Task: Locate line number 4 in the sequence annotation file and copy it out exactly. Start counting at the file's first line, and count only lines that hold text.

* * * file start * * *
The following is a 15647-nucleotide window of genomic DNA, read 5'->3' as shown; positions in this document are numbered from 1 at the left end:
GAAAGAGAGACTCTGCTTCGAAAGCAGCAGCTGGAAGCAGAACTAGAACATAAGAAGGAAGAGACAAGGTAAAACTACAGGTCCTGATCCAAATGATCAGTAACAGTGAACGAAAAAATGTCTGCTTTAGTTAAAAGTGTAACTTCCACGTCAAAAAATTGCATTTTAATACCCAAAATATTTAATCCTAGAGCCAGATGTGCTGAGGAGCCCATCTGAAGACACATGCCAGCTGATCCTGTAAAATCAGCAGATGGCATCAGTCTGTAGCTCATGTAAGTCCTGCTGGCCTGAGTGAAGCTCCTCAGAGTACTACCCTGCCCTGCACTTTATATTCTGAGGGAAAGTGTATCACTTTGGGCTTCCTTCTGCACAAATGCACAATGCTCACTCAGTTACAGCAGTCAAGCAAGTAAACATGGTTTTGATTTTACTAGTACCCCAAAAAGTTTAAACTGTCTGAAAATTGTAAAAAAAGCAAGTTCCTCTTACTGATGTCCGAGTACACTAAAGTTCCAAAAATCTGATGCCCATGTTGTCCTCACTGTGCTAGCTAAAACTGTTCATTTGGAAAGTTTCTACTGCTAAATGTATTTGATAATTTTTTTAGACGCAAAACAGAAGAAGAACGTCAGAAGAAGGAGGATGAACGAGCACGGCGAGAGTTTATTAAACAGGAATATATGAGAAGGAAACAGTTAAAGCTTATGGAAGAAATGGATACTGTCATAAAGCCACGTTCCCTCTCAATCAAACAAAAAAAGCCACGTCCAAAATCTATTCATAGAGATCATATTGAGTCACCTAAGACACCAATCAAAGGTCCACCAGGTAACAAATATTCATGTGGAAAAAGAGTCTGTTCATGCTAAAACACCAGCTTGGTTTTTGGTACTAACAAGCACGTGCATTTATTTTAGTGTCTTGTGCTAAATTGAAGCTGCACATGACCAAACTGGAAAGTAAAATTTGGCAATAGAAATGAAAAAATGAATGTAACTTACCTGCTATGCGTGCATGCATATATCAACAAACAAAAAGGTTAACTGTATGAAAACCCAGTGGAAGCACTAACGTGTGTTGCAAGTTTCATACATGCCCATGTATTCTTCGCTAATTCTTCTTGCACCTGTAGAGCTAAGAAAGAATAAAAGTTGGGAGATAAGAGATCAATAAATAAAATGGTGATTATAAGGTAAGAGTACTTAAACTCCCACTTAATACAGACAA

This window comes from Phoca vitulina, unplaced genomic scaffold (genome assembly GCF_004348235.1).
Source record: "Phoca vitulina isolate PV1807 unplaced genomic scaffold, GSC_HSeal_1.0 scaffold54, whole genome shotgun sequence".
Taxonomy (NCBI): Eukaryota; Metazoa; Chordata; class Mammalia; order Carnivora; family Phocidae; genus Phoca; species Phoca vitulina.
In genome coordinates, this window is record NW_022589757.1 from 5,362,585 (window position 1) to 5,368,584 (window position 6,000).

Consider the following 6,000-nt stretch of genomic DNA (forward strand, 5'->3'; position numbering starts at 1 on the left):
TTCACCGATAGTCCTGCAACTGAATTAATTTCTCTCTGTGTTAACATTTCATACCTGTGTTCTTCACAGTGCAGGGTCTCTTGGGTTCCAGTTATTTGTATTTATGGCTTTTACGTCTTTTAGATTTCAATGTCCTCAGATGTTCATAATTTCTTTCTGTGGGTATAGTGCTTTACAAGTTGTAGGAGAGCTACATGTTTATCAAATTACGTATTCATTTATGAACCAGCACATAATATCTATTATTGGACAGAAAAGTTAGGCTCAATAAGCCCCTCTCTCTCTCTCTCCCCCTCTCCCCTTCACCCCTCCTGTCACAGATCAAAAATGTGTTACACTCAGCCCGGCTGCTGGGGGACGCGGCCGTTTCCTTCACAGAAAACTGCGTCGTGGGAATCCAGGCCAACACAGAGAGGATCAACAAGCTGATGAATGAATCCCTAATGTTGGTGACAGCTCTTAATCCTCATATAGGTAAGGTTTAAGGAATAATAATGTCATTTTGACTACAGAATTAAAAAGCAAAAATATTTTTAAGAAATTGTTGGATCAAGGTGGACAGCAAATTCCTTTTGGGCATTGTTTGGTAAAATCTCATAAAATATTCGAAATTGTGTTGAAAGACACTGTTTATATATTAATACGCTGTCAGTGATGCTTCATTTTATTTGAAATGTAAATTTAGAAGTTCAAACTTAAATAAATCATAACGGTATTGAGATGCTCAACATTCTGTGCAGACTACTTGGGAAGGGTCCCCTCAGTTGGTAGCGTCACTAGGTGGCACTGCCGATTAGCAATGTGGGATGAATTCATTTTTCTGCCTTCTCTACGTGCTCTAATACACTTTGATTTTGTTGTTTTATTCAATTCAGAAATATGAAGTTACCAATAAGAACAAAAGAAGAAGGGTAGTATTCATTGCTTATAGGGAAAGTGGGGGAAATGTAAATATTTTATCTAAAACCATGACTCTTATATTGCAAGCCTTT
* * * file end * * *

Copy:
Source record: "Phoca vitulina isolate PV1807 unplaced genomic scaffold, GSC_HSeal_1.0 scaffold54, whole genome shotgun sequence".